As we speed towards the beginning of the Rugby World Cup, Ireland made the trip to London for their 2ⁿᵈ warm-up match against an England side that had faced off against Wales home and away in the preceding weeks. Such is the state of the World Rugby rankings, a win would see the Irish take the top spot from Wales for the first time in their history, despite a poor Six Nations. However despite taking an early lead through Jordan Larmour, tries from Joe Cokanasiga, Elliot Daly and Manu Tuilagi gave England a 26-10 lead, before a further 5 tries in the second half resulted in a comfortable 57-15 victory.


Eddie Jones has (rightly, in my opinion) come in for plenty of questions and criticisms over the last couple of seasons. Following this match, there may be more coming his way. Ben Youngs’ form has been questionable both for club and country over the last year, yet he has continued to not only be picked by Eddie Jones, but be picked as the clear starter! Against Ireland, he had an awful match. His kicks were often off target so that Ireland could take the ball uncontested, a poor pass in open play brought an end to an overlap on halfway and a series of 3 bad passes slowed down and eventually ended a promising attack that had made it into the Irish 22. The last of these passes was exceptionally awful as he took the ball, held the pass before deliberately playing it into a retreating Cian Healy to try and win a penalty for offside (cynical play that I hate seeing) despite there not even being an offside line due tot he ball having been offloaded out of the tackle. Willi Heinz’s introduction was a positive for England as his first touch of the ball saw him put in a contestable box kick that allowed Manu Tuilagi to smash Jordan Larmour the moment he landed with the ball, while many of his actions felt much more accurate.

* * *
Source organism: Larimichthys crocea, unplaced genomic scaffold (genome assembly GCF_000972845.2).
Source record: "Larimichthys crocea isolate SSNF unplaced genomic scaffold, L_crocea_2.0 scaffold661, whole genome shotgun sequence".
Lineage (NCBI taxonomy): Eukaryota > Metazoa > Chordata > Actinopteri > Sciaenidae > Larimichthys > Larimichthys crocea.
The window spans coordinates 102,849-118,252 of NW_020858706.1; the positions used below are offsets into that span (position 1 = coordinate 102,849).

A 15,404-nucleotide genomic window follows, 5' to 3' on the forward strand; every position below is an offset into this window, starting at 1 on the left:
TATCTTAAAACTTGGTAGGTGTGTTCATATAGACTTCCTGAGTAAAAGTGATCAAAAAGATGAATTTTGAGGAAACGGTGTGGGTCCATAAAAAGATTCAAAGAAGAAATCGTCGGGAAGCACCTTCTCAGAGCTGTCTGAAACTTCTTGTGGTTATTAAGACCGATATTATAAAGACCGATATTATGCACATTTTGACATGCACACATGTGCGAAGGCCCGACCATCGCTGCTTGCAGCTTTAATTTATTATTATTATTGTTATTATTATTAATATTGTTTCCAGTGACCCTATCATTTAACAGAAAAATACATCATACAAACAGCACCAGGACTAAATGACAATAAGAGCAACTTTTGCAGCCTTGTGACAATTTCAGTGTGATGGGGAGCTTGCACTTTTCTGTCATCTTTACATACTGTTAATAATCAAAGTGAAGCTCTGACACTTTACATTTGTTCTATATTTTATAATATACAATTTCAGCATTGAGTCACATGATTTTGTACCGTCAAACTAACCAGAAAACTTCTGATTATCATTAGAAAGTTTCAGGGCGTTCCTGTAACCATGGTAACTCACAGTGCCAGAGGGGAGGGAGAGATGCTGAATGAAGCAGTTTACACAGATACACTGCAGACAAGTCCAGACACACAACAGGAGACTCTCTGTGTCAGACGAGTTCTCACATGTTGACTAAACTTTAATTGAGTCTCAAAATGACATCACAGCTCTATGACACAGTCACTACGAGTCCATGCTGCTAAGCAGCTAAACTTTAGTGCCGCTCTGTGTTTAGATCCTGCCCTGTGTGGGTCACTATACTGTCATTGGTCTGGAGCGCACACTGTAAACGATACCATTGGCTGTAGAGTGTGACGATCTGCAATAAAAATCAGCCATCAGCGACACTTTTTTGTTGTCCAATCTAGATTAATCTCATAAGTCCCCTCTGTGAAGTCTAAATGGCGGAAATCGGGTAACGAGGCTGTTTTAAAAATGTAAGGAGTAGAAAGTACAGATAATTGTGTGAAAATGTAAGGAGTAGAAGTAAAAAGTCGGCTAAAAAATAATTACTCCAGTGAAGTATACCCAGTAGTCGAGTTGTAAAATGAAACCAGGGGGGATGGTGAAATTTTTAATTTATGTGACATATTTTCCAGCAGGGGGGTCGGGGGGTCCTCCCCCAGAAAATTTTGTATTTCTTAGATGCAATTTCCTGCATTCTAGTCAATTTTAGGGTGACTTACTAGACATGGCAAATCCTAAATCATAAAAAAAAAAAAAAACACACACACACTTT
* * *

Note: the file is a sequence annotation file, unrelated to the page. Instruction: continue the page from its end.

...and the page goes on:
Heinz has the playing style to be the starter at the World Cup, but he has just 3 caps to his name compared to Youngs’ 90 Test caps (88 for England, 2 for the Lions), which makes me think it is highly unlikely the Gloucester captain is given the starting spot in the big games, despite being clearly the form option. Given how quickly Danny Care fell down the pecking order after a couple of bad matches, it is hard to understand how Youngs looks set to start at the World Cup while players like Danny Care, Ben Spencer and Dan Robson watch on from home.


The Irish have been very lucky with the way the World Cup pools feel together as they look very beatable at the moment. They are usually so solid in defence, but in this match were finding it almost impossible to stop the men in white. Time and time again, England found themselves with an overlap and took advantage of Jacob Stockdale often shooting out to try and stop the attack with a man-and-ball tackle rather than holding back to try taking away the space.

While I think part of this was from the team often defending from out to in, I think part of it as well was due to not dealing with the England players earlier in the move. With playmakers at 10 and 12, a physical presence at 13, a ball-player at 15 and 2 wingers who are happy to come into midfield for England, not to mention a pack full of willing carriers, the Irish were just finding themselves overwhelmed in midfield and this was leading to them getting caught too narrow as they tried to plug the gaps in the middle.

With most top teams now playing with at least 2 playmakers in the back line, Ireland need to find a way to shore up their midfield defence while not compromising themselves out wide, otherwise they could find themselves still in search of a first World Cup semifinal in 4 years’ time.

RWC2019 Winners & Losers

With second row being a position of depth for Ireland, a couple of turnovers – including one as an England lineout transitioned into a maul – will have helped Iain Henderson make his case for inclusion in the squad. The struggles in the lineout over this match (Rory Best and Sean Cronin completed only 10 of their 15 lineouts in this match) could have just opened up a spot in the squad for Munster’s Niall Scannell, either as a 3ʳᵈ choice hooker or instead of Cronin if Joe Schmidt chooses to take only 2 hookers.

With the forwards struggling to sufficiently impose themselves on the game, it was a hard day for Ross Byrne and I think that his best chance of making the squad will be as a 3ʳᵈ fly half if Joey Carbery fails to recover in time. Meanwhile, the sight of Cian Healy leaving the field just before half time will certainly have the selectors nervous.

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